Some moms do their best to hide the symptoms because of the cultural stigma that prevents women from discussing motherhood in less than prideful terms. This contributes to the fact that about 50 percent of postpartum depression cases go undetected and untreated.
When Lupe, 19, started to feel sad a few days after delivering her daughter, her mom told her she was going through the “baby blues,” a condition that is not uncommon among women who recently had a baby. She made Lupe drink te de manzanilla to calm her nerves.
Lupe would stare at her newborn with tears in her eyes, saying, “pobrecita, pobrecita.”
Lupe’s father had been distant and upset at Lupe since he learned she was pregnant, because this was an out of wedlock baby. Lupe was not getting married and she was still living at home. He was not very happy about having to support her financially. However, Lupe’s father thought Lupe being so sad was something “really silly”! The baby was beautiful and healthy and Lupe had had an easy delivery. Why would she be unhappy now?
When after a couple of weeks, the symptoms did not dissipate, Lupe’s mother started to be concerned. Having a child was supposed to be a happy event! What was wrong with Lupe? Lupe continued to feel overwhelmed, was crying uncontrollably, neglected her personal appearance, was always moody, couldn’t sleep, and didn’t want to be left alone with the baby.
- Not the blues…
When they finally took her to the doctor, the physician confirmed that Lupe was not going through the baby blues but instead, postpartum depression (PPD). She explained that it was very important to give her treatment because depression could affect Lupe’s bond with her daughter and get worse over time.
Children of a mother or father with PPD are at risk for emotional challenges.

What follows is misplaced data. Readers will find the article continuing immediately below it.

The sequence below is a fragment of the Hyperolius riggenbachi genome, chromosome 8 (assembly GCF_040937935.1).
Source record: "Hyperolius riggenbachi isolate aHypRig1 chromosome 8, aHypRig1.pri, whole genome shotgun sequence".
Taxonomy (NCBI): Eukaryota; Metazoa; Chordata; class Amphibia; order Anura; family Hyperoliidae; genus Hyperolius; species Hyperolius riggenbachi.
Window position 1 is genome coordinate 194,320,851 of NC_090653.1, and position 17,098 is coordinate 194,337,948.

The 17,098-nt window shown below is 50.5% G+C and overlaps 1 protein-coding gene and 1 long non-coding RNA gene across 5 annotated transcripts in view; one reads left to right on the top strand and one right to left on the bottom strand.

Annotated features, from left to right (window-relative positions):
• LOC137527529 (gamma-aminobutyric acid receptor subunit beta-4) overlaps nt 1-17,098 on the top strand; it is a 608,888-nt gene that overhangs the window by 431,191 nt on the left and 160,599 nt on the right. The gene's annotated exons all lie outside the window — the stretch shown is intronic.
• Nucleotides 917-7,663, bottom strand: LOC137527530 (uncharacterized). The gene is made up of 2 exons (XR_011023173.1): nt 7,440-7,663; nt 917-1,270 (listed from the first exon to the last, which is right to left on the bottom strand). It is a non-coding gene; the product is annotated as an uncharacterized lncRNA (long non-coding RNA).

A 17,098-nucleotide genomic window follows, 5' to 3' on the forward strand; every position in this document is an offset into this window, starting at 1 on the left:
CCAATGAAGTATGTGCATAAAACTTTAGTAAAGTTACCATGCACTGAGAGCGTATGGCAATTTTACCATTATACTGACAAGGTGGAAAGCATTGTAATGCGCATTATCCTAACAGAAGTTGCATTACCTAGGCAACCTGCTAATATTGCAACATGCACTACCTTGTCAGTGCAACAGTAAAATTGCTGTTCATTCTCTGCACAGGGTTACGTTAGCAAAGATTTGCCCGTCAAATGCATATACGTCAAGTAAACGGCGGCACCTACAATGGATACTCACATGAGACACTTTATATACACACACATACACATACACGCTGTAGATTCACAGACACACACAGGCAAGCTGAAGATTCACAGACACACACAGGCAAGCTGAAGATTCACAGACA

Lupe’s parents were immigrants from Mexico, both on minimum wage and could not afford paying for mental health counseling. They opted for medication because it was included in Lupe’s Medicaid services. Since medication was a potential risk for the infant, Lupe had to discontinue breastfeeding.
Postpartum depression most often affects mothers under 20 with unplanned pregnancies, and specially those who had had problems with substance abuse, tobacco use and a family background of depression or anxiety. It is also more likely to appear in those mothers who have a poor relationship with their child’s father, have financial problems and little support from family or friends. However, most PPD are attributed to the sudden changes in hormone levels occurring after delivery. Research is not conclusive.
- Postpartum depression growing among Latinas
Postpartum depression can happen to anyone, even the rich and famous, and can be related to sleep deprivation and exhaustion. Among the celebrities who have suffered postpartum depression are Brooke Shields, Courteney Cox, Marie Osmond and Gwyneth Paltrow.
In some cases new moms experience a severe form of depression called postpartum psychosis, where they can experience delusions and hallucinations, and can become a danger for themselves and the baby. The sooner these moms receive treatment, the better.
About 13 percent of all women develop postpartum depression and recent studies have shown that rates of postpartum mental health illness among Latinas in the United States are rising, while the resources available for this population are not growing accordingly.
The new Latina immigrant often faces more stress than the more acculturated Latinas, while they struggle to settle into their new life in the United States. With postpartum depression comes feelings of guilt and shame for not being able to take proper care of the baby. Unfortunately, reports show that Latinas are less likely to receive proper care for depression than other ethnic groups.
If you or someone you know might be suffering from postpartum depression, consult with a physician. To start, take the Edinburgh Postnatal Depression Scale, which is a 10-question screening tool that health care providers sometimes use.